Each pair are hand-made in Edinburgh, with a furniture-makers skill and attention to detail.
Answering the problem of privacy when making a call from a cellular phone, ‘buzzihood’ provides an acoustic cocoon you can hang on the wall. when ‘in the hood’ you are able to answer the phone in peace.
Even when in noisy surroundings, the caller is protected but not isolated.
The felt is made from 100% recycled PET bottles and provides a graphic and architectural element to any space.
I came across this while reading one of my favorite blogs, The Improvised Life. They posted this from treasure from trash, dumpster to garden installation called Ten Yards of Futopia by Michael Bernstein (via Design Boom).
The installation is in Long Island City, NY.
From Design Boom’s description:
New York born designer Michael Bernstein has developed a plan for a series of small gardens, and forests to be placed in recycled refuse dumpsters. His project Ten Yards refers to the payload capacity of each dumpster.
Once constructed, these gardens can be installed with relative ease in any urban location; just as easily, they can be picked up by truck and moved to a new location.
These units of greenery can be dispatched to neighborhoods in need of green spaces, each consisting of two rows of regionally grown pine trees.
French design team corinne muller and piotr oleszkowicz of best before have been creating baskets of different forms from recycled paper using macramé. To create the fibers, the duo hand-roll the paper into long pieces of twine. The strands are then knotted in order to achieve the shapes.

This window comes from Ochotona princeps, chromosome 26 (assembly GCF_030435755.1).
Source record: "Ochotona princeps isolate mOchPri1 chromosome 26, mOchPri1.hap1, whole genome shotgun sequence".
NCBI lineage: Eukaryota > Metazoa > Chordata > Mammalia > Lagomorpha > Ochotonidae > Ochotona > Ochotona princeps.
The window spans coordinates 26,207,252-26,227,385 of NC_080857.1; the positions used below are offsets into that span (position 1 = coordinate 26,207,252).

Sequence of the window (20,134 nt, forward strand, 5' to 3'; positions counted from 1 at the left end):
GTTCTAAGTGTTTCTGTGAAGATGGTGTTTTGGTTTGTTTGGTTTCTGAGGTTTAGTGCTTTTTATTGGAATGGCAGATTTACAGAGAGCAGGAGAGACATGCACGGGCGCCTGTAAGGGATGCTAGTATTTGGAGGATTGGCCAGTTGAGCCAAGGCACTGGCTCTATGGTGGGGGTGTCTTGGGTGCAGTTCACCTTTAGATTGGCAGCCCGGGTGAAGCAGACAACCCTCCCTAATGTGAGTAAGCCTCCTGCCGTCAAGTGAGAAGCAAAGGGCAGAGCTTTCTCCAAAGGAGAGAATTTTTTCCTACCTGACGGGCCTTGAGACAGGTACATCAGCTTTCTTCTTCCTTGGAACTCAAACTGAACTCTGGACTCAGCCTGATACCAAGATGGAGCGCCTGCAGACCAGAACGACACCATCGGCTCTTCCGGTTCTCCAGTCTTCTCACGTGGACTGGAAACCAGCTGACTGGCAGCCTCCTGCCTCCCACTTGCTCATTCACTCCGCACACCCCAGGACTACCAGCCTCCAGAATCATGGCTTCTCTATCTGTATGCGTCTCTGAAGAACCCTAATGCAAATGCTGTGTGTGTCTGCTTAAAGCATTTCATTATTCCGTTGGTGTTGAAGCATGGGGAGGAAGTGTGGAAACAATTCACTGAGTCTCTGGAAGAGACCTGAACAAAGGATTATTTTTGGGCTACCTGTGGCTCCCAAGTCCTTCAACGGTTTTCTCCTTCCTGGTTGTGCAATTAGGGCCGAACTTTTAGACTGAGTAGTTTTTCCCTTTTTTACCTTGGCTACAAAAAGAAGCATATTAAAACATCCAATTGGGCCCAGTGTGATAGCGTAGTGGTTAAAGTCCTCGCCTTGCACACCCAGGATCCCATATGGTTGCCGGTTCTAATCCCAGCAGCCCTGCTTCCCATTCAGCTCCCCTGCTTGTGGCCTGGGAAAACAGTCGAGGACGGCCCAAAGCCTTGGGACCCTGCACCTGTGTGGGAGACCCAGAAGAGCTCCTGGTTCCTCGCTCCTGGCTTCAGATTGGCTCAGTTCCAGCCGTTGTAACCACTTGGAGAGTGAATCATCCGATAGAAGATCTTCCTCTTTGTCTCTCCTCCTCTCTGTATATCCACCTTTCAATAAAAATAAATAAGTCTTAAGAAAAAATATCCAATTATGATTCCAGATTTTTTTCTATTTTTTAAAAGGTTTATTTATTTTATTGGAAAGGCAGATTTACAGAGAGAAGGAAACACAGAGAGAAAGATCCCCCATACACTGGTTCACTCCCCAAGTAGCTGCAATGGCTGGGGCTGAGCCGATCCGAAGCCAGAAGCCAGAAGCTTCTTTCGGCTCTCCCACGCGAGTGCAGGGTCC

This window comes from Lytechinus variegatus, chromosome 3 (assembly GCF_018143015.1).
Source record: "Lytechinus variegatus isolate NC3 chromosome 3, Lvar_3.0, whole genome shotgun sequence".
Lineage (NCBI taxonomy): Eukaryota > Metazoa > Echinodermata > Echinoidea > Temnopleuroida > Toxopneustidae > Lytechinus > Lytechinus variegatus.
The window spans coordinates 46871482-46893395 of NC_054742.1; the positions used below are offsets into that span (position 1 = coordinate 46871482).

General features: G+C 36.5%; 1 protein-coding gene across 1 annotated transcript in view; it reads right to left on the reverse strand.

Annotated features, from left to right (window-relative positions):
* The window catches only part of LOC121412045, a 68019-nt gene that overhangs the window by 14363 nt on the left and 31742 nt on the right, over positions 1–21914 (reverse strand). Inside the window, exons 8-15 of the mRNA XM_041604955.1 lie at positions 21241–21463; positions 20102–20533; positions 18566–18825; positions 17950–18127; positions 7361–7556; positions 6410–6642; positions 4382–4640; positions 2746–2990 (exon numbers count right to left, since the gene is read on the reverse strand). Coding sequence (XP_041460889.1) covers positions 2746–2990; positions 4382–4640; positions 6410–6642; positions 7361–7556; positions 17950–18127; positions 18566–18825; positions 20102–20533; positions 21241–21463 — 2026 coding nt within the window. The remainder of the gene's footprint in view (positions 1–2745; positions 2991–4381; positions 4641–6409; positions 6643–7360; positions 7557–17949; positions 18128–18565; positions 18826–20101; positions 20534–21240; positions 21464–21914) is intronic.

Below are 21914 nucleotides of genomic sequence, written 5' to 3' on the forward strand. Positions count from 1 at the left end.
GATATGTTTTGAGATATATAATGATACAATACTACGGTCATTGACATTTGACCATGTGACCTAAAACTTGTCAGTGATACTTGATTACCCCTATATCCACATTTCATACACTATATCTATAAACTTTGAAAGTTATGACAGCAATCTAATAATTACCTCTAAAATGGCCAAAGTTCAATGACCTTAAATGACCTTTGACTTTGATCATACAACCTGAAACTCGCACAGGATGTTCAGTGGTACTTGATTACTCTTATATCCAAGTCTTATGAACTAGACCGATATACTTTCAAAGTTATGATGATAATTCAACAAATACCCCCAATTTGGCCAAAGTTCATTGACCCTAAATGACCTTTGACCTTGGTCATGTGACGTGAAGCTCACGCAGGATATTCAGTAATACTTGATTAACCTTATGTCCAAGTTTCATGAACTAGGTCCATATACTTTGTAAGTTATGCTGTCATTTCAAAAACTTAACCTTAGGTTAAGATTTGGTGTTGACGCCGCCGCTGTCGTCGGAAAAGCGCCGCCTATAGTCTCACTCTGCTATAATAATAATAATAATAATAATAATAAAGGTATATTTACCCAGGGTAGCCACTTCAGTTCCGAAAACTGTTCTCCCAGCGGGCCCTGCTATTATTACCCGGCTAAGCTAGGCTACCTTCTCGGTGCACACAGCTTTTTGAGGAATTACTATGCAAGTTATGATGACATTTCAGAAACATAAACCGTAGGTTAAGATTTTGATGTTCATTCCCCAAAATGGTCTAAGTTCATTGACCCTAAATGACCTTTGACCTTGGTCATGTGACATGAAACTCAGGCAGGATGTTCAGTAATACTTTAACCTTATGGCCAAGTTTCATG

Carolina Fontoura Alzaga makes painstakingly intricate chandelier sculptures and lighting fixtures from bicycle parts that she salvages from scrap metal yards and bicycle shop dumpsters all around Los Angeles. In making this profile, I was struck by how her social and political consciousness are woven into her life and work.
dmitriy khristenko, a USA-based ukrainian-born artist, creates miniature replicas of motorcycles and other vehicles (such as quad bikes, tricycles and bicycles), all built entirely from recycled wristwatch parts. the wristbands are circled into tires while the glass of each timepiece face becomes the windshield of these model-sized vehicles.
after khristenko disassembles each watch to begin the construction of one of his sculptures, he organizes and pairs components from various timepieces to combine them in one single structure. the artist binds the recycled watch parts together with glue to create a remarkably intricate finished work.
We [have seen] phone booths being converted into lending librariesand now … aquariums. The Japanese art collective Kingyobu (Goldfish club) have been turning phone booths into goldfish aquariums throughout Osaka as part of the city’s Canvas Project art festival. Kinda crazy. Kinda fun.
Perhaps surprisingly, Unconsumption covered an earlier phone booth-as-aquarium project here. But still.
Broad selection of phone booth reuse projects here.